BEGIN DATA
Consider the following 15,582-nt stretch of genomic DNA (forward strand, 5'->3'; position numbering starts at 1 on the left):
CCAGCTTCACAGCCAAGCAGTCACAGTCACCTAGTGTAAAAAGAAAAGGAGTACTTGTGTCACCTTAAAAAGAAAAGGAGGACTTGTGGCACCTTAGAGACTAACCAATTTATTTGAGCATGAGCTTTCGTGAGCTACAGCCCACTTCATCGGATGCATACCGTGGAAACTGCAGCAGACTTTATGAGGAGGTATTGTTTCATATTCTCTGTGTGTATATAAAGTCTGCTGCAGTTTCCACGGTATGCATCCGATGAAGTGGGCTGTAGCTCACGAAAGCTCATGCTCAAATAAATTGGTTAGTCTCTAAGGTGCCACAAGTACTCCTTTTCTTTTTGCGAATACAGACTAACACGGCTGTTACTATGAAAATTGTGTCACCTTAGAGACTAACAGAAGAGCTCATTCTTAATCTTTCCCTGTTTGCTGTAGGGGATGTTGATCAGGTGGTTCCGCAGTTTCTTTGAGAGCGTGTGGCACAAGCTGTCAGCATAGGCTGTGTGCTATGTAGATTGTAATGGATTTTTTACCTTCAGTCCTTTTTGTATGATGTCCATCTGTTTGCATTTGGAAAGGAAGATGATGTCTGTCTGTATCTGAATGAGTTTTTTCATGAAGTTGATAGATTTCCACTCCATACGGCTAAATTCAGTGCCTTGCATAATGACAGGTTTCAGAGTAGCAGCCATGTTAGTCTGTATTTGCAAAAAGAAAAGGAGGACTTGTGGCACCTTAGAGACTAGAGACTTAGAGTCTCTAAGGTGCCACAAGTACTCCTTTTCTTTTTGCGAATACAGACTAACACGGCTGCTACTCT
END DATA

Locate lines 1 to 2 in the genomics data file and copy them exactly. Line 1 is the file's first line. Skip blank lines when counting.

Consider the following 15,582-nt stretch of genomic DNA (forward strand, 5'->3'; position numbering starts at 1 on the left):
CCAGCTTCACAGCCAAGCAGTCACAGTCACCTAGTGTAAAAAGAAAAGGAGTACTTGTGTCACCTTAAAAAGAAAAGGAGGACTTGTGGCACCTTAGAGACTAACCAATTTATTTGAGCATGAGCTTTCGTGAGCTACAGCCCACTTCATCGGATGCATACCGTGGAAACTGCAGCAGACTTTATGAGGAGGTATTGTTTCATATTCTCTGTGTGTATATAAAGTCTGCTGCAGTTTCCACGGTATGCATCCGATGAAGTGGGCTGTAGCTCACGAAAGCTCATGCTCAAATAAATTGGTTAGTCTCTAAGGTGCCACAAGTACTCCTTTTCTTTTTGCGAATACAGACTAACACGGCTGTTACTATGAAAATTGTGTCACCTTAGAGACTAACAGAAGAGCTCATTCTTAATCTTTCCCTGTTTGCTGTAGGGGATGTTGATCAGGTGGTTCCGCAGTTTCTTTGAGAGCGTGTGGCACAAGCTGTCAGCATAGGCTGTGTGCTATGTAGATTGTAATGGATTTTTTACCTTCAGTCCTTTTTGTATGATGTCCATCTGTTTGCATTTGGAAAGGAAGATGATGTCTGTCTGTATCTGAATGAGTTTTTTCATGAAGTTGATAGATTTCCACTCCATACGGCTAAATTCAGTGCCTTGCATAATGACAGGTTTCAGAGTAGCAGCCATGTTAGTCTGTATTTGCAAAAAGAAAAGGAGGACTTGTGGCACCTTAGAGACTAGAGACTTAGAGTCTCTAAGGTGCCACAAGTACTCCTTTTCTTTTTGCGAATACAGACTAACACGGCTGCTACTCT